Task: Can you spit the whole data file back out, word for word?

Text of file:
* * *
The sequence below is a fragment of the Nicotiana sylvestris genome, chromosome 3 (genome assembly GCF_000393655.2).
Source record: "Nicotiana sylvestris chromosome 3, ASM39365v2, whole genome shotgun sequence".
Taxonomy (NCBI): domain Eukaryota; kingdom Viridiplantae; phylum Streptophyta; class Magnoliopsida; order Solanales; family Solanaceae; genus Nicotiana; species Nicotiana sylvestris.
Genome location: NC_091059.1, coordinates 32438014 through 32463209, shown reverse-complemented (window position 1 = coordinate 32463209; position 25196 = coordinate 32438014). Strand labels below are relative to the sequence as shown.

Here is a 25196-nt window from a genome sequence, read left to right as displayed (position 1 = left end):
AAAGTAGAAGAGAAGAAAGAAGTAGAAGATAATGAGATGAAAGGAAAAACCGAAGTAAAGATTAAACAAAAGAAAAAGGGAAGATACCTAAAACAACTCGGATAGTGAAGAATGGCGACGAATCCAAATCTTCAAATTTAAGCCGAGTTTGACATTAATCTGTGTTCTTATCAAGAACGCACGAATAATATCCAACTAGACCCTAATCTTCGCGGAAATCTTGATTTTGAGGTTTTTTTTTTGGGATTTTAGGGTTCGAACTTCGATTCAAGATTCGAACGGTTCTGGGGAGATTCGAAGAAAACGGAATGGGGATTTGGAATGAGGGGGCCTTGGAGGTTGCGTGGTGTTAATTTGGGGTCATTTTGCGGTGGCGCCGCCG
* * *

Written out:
The sequence below is a fragment of the Nicotiana sylvestris genome, chromosome 3 (genome assembly GCF_000393655.2).
Source record: "Nicotiana sylvestris chromosome 3, ASM39365v2, whole genome shotgun sequence".
Taxonomy (NCBI): domain Eukaryota; kingdom Viridiplantae; phylum Streptophyta; class Magnoliopsida; order Solanales; family Solanaceae; genus Nicotiana; species Nicotiana sylvestris.
Genome location: NC_091059.1, coordinates 32438014 through 32463209, shown reverse-complemented (window position 1 = coordinate 32463209; position 25196 = coordinate 32438014). Strand labels below are relative to the sequence as shown.

Here is a 25196-nt window from a genome sequence, read left to right as displayed (position 1 = left end):
AAAGTAGAAGAGAAGAAAGAAGTAGAAGATAATGAGATGAAAGGAAAAACCGAAGTAAAGATTAAACAAAAGAAAAAGGGAAGATACCTAAAACAACTCGGATAGTGAAGAATGGCGACGAATCCAAATCTTCAAATTTAAGCCGAGTTTGACATTAATCTGTGTTCTTATCAAGAACGCACGAATAATATCCAACTAGACCCTAATCTTCGCGGAAATCTTGATTTTGAGGTTTTTTTTTTGGGATTTTAGGGTTCGAACTTCGATTCAAGATTCGAACGGTTCTGGGGAGATTCGAAGAAAACGGAATGGGGATTTGGAATGAGGGGGCCTTGGAGGTTGCGTGGTGTTAATTTGGGGTCATTTTGCGGTGGCGCCGCCG